The Nuclear Regulatory Commission plans to “temporarily” store the nation’s 80,000 metric tons of accumulating high level nuclear reactor waste at the Holtec site between Hobbs and Carlsbad. The planis driven by political and economic considerations that lack scientific justification.  The facility promoters don’t mention that they are dooming New Mexico to have to permanently dispose of the spent nuclear in-state.  There is magical thinking that a disposal facility will be opening soon, i.e. Yucca Mountain, a porous mountain located above groundwater.

There are compelling technical reasons as to why the nuclear waste would never leave New Mexico.  The near surface waste containers at Holtec will be damaged from heat stress, corrosion from chlorides, radiation and chemical effects from leaking spent fuel.  Holtec and dry fuel storage sites around the U.S. so far have no way to effectively inspect canisters for cracking before shipping. 

Holtec has no approved provision for isolating canisters leaking radionuclides and no way to transport compromised canisters elsewhere a second time.  Other states would object.  Even if a permanent repository is opened it may not be able to accept all the spent nuclear fuel that has accumulated at Holtec and other sites. 

The NRC environment statement only considers 40 years of storage whereas the Holtec application admits that 120 years may be required.  The environmental statement ignores the realities of imminent — perhaps within two decades — fuel storage canister failure due to chloride-induced stress corrosion cracking or other manufacturing vulnerabilities.

At the San Onofre, California site, Holtec made unapproved design changes to canisters.  Holtec has no way to replace aging concrete structures or damaged spent fuel canisters for a second transport.  There is the possibility for hydrogen explosions due to air leaking into damaged canisters or criticality from water entry into high burnup fuel.

The New Mexico Auditor General is investigating kickback allegationsrelated to the Holtec site contract. 

The Holtec site is an area threatened by underlying unstable geological and hydrogeological characteristics along with the possibility for fracking-induced earthquakes.  The area’s karst formations, readily penetrated by groundwater, cannot prevent migration of radionuclides from damaged containers or canisters.  Decades of oil and gas drilling, potash mining and abandoned water wells have resulted in mining-induced ground deformation – the ongoing collapse of strata, subsidence, sinkholes and dissolving salt deposits. A large playa lake lies on the eastern portion of the site.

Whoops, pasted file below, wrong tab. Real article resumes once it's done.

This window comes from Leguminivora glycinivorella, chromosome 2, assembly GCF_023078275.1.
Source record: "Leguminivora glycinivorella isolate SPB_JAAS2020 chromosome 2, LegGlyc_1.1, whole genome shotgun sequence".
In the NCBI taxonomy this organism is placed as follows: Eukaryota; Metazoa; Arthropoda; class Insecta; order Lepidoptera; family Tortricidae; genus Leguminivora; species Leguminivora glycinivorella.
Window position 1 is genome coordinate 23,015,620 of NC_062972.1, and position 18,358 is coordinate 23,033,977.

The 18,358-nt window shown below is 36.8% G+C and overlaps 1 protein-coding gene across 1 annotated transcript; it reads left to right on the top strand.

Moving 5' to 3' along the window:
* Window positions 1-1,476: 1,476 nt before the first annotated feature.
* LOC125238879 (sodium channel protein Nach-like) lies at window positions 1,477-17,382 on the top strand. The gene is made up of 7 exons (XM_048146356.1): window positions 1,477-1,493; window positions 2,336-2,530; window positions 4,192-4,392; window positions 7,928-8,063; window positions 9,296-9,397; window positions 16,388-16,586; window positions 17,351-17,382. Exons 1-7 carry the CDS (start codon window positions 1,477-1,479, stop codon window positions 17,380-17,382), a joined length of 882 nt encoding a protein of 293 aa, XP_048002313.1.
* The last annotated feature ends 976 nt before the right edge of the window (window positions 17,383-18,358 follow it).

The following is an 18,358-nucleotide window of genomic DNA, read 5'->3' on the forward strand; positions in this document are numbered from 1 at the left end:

Holtec is near the world’s purest potash deposit that includes potassium chloride. The Holtec study of dry storage risks omitted accidents involving canister leakage from chloride induced stress corrosion cracking. There is no technical reason for the U.S. NRC to have ignored it. 

Radiation exposure from rail transport of the spent fuel to Holtec poses a public health risk. Just one of the 10,000 shipping containers of spent fuel will contain more radiation than all the nuclear weapons waste disposed of at WIPP.  Train derailments are all too frequent.  Railway transport for the 100 ton containers would be over a track, tunnel and bridge infrastructure that is beyond its useful life. 

The U.S. NRC fails to acknowledge many compelling epidemiology studies showingmore harm than accepted radiation protection standards predict. The public along rail transportation corridors and the misinformed radiation workers will be receiving life shortening radiation doses even when below allowable radiation standards.  Weakened immune response, cancer, birth defects can result. 

New Mexico may be forced to allow burial of the spent fuel in underground salt.The half mile deep WIPP salt mine experienced a $2,000,000,000 fire and explosion shutdown due to human error. 

The 1982 Nuclear Waste Policy Act directed deep geological disposal of spent nuclear fuel based on Congressional intent that isolation from the biosphere required a onetime removal from the nation’s 100+ nuclear utility sites, notsecond shipping from an interim site.

New Mexico should not be forced to become a permanent host for nuclear waste that remains radioactive for millions of years.